They all favour welfare reform.
They are all economically and socially liberal.
They are all sold out (quite literally) on the idea of man-made global warming.
They all favour ‘carbon neutrality’ and ‘green taxation’.
They all favour wealth redistribution as the primary means of the alleviation of poverty.
They all favour devolution and decentralisation.
They all (now) favour tighter controls on non-EU immigration, achieved through some kind of ‘points’ system.
They all favour the reform of education and the academy programme independent of LEAs.
They all favour health reform through the introduction of market mechanisms.
They all favour constitutional reform, be it the House of Lords or the electoral system.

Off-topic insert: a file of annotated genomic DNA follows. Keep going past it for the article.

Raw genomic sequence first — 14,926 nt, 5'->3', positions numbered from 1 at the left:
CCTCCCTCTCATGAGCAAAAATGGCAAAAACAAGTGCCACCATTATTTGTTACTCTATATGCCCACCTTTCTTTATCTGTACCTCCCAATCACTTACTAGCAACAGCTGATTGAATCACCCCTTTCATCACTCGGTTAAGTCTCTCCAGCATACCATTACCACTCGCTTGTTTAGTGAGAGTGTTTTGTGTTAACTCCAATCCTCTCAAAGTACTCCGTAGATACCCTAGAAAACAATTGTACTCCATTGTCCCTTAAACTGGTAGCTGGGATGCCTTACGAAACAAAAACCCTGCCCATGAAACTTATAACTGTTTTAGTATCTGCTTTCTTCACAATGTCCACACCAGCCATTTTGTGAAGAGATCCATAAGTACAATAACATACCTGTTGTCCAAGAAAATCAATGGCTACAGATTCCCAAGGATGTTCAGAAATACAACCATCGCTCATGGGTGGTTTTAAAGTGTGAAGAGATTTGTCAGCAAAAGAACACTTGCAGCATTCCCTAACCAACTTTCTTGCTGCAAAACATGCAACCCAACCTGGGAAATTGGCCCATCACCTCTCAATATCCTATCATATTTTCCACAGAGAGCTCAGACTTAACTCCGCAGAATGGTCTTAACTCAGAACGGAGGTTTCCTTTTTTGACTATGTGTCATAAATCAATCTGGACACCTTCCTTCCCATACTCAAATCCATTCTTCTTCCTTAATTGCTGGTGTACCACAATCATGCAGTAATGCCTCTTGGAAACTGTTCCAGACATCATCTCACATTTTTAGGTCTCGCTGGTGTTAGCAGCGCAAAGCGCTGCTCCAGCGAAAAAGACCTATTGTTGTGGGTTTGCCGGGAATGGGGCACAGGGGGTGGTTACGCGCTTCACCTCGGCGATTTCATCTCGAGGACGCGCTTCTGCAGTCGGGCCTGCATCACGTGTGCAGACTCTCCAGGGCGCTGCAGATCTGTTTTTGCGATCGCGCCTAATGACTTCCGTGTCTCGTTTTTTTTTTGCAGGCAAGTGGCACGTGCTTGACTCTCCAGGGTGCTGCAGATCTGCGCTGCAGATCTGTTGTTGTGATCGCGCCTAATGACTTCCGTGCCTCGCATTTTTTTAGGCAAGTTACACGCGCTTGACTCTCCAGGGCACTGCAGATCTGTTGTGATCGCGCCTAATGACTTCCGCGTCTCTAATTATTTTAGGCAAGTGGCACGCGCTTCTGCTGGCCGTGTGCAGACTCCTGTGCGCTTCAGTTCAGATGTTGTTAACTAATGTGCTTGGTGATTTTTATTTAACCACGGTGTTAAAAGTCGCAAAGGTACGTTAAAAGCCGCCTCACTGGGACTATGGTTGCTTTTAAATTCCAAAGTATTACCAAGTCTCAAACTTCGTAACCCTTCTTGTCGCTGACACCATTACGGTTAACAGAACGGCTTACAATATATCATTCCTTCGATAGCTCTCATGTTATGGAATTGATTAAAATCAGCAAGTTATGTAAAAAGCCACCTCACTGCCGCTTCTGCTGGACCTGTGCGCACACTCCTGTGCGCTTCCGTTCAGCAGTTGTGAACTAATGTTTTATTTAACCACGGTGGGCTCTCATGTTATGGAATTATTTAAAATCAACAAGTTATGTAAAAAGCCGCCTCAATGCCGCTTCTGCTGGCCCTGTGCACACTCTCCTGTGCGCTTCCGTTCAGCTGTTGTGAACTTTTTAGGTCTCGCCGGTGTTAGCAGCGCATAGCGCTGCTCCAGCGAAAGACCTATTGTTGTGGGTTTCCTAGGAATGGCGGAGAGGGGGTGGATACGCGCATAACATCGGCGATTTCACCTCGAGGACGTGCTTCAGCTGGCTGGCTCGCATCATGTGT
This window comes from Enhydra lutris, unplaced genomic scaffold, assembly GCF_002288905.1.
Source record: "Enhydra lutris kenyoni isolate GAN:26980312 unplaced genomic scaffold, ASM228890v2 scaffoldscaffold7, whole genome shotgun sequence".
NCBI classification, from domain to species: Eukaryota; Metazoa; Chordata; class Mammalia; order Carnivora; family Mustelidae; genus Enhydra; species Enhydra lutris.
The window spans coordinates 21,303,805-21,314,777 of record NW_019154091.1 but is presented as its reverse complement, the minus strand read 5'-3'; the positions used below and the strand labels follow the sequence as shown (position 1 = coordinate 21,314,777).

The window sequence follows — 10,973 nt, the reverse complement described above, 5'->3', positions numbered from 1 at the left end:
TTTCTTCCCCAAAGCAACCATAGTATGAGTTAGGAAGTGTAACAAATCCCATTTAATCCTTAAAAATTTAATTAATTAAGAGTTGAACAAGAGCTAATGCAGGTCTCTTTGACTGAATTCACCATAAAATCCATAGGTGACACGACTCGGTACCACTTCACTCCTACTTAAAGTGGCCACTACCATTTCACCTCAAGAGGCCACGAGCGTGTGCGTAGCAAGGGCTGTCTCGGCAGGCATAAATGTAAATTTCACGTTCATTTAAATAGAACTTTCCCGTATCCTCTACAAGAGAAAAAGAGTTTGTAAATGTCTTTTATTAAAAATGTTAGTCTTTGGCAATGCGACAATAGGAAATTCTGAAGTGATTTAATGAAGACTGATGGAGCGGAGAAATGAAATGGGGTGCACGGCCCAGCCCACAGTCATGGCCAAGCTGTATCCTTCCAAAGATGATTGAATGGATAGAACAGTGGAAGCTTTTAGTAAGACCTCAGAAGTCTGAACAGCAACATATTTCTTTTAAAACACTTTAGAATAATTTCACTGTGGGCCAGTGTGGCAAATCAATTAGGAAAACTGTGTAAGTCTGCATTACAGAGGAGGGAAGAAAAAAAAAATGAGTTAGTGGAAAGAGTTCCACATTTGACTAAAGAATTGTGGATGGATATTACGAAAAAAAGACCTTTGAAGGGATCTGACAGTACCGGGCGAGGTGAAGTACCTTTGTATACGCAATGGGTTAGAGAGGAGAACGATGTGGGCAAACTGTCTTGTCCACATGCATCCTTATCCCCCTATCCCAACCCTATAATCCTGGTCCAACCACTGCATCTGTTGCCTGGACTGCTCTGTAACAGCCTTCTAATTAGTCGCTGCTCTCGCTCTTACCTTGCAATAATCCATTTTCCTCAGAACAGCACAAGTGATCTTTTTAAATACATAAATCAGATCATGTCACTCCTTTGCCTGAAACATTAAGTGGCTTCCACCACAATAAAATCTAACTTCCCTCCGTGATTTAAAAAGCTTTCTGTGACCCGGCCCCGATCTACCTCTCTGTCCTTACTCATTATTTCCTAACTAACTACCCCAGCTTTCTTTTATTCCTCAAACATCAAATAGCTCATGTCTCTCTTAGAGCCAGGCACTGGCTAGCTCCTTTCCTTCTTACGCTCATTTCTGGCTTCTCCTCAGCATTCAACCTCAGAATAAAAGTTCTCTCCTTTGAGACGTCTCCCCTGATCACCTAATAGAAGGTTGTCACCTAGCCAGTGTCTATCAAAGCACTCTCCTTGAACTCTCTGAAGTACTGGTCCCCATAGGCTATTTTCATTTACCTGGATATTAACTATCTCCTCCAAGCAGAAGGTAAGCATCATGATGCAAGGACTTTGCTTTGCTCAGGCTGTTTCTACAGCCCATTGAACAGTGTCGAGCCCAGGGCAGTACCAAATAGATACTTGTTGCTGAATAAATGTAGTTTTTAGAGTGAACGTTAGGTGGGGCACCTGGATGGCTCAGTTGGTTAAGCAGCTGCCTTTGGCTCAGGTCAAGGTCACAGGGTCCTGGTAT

They are all in favour of the UK’s continuing membership of the EU.
And they all favour a ‘new kind of politics’.
Nick Clegg summed it up in the autumn of 2007, when he said: “I want the Liberal Democrats to stand for a new kind of politics. A politics of people, not systems; of communities, not bureaucracies; of individual innovation, not administrative inter-vention. The days of big government solutions – of ‘the man in Whitehall knows best’ – are now coming to an end.”
David Cameron, speaking in the same month, used similar language: “We’ve always been motivated by a strong and instinctive scepticism about the capacity of bureaucratic systems to deliver progress. Instead, we’ve always preferred to place our trust in the ingenuity of human beings, collaborating in messy and unplanned interaction, to deliver the best outcomes.”